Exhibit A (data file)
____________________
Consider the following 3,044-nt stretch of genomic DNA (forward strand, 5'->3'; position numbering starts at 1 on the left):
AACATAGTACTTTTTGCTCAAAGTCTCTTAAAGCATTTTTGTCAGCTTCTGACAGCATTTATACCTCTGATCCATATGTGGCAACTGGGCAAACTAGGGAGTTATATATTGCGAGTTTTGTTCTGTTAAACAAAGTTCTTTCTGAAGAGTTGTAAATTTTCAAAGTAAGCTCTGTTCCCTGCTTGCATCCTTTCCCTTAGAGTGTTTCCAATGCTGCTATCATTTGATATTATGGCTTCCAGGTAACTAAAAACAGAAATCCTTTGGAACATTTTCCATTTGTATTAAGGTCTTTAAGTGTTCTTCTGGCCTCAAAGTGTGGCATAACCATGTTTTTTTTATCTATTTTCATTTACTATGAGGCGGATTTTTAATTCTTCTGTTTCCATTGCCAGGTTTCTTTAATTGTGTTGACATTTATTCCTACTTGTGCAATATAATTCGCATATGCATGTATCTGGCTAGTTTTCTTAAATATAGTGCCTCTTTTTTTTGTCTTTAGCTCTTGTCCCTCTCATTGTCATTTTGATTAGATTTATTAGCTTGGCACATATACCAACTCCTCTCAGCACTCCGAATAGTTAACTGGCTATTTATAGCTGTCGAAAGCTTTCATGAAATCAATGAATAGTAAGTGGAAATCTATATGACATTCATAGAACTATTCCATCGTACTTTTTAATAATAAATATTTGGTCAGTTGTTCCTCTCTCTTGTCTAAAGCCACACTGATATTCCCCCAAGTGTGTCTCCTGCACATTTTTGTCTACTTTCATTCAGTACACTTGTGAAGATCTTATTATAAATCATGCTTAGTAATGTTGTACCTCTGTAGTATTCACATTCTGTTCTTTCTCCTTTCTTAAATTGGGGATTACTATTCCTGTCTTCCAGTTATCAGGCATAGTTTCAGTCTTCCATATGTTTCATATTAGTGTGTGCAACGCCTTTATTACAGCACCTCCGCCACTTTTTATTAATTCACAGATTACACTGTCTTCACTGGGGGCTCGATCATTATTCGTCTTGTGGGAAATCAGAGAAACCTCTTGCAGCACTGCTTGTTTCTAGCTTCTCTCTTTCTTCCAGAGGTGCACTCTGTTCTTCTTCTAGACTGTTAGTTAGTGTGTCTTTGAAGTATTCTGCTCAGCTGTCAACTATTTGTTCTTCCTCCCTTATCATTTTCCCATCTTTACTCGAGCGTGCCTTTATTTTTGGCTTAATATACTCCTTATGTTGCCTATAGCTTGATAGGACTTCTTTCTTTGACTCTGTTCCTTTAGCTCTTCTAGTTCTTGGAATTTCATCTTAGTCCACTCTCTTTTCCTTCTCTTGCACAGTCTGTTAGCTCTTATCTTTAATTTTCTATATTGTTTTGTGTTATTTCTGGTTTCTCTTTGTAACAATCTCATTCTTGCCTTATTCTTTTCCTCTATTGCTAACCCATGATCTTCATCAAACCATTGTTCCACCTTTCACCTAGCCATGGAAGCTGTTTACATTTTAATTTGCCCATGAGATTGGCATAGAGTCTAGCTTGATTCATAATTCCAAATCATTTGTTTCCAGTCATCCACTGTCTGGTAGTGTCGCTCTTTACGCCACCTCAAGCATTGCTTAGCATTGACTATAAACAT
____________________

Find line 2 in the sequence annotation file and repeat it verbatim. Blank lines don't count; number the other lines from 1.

AACATAGTACTTTTTGCTCAAAGTCTCTTAAAGCATTTTTGTCAGCTTCTGACAGCATTTATACCTCTGATCCATATGTGGCAACTGGGCAAACTAGGGAGTTATATATTGCGAGTTTTGTTCTGTTAAACAAAGTTCTTTCTGAAGAGTTGTAAATTTTCAAAGTAAGCTCTGTTCCCTGCTTGCATCCTTTCCCTTAGAGTGTTTCCAATGCTGCTATCATTTGATATTATGGCTTCCAGGTAACTAAAAACAGAAATCCTTTGGAACATTTTCCATTTGTATTAAGGTCTTTAAGTGTTCTTCTGGCCTCAAAGTGTGGCATAACCATGTTTTTTTTATCTATTTTCATTTACTATGAGGCGGATTTTTAATTCTTCTGTTTCCATTGCCAGGTTTCTTTAATTGTGTTGACATTTATTCCTACTTGTGCAATATAATTCGCATATGCATGTATCTGGCTAGTTTTCTTAAATATAGTGCCTCTTTTTTTTGTCTTTAGCTCTTGTCCCTCTCATTGTCATTTTGATTAGATTTATTAGCTTGGCACATATACCAACTCCTCTCAGCACTCCGAATAGTTAACTGGCTATTTATAGCTGTCGAAAGCTTTCATGAAATCAATGAATAGTAAGTGGAAATCTATATGACATTCATAGAACTATTCCATCGTACTTTTTAATAATAAATATTTGGTCAGTTGTTCCTCTCTCTTGTCTAAAGCCACACTGATATTCCCCCAAGTGTGTCTCCTGCACATTTTTGTCTACTTTCATTCAGTACACTTGTGAAGATCTTATTATAAATCATGCTTAGTAATGTTGTACCTCTGTAGTATTCACATTCTGTTCTTTCTCCTTTCTTAAATTGGGGATTACTATTCCTGTCTTCCAGTTATCAGGCATAGTTTCAGTCTTCCATATGTTTCATATTAGTGTGTGCAACGCCTTTATTACAGCACCTCCGCCACTTTTTATTAATTCACAGATTACACTGTCTTCACTGGGGGCTCGATCATTATTCGTCTTGTGGGAAATCAGAGAAACCTCTTGCAGCACTGCTTGTTTCTAGCTTCTCTCTTTCTTCCAGAGGTGCACTCTGTTCTTCTTCTAGACTGTTAGTTAGTGTGTCTTTGAAGTATTCTGCTCAGCTGTCAACTATTTGTTCTTCCTCCCTTATCATTTTCCCATCTTTACTCGAGCGTGCCTTTATTTTTGGCTTAATATACTCCTTATGTTGCCTATAGCTTGATAGGACTTCTTTCTTTGACTCTGTTCCTTTAGCTCTTCTAGTTCTTGGAATTTCATCTTAGTCCACTCTCTTTTCCTTCTCTTGCACAGTCTGTTAGCTCTTATCTTTAATTTTCTATATTGTTTTGTGTTATTTCTGGTTTCTCTTTGTAACAATCTCATTCTTGCCTTATTCTTTTCCTCTATTGCTAACCCATGATCTTCATCAAACCATTGTTCCACCTTTCACCTAGCCATGGAAGCTGTTTACATTTTAATTTGCCCATGAGATTGGCATAGAGTCTAGCTTGATTCATAATTCCAAATCATTTGTTTCCAGTCATCCACTGTCTGGTAGTGTCGCTCTTTACGCCACCTCAAGCATTGCTTAGCATTGACTATAAACAT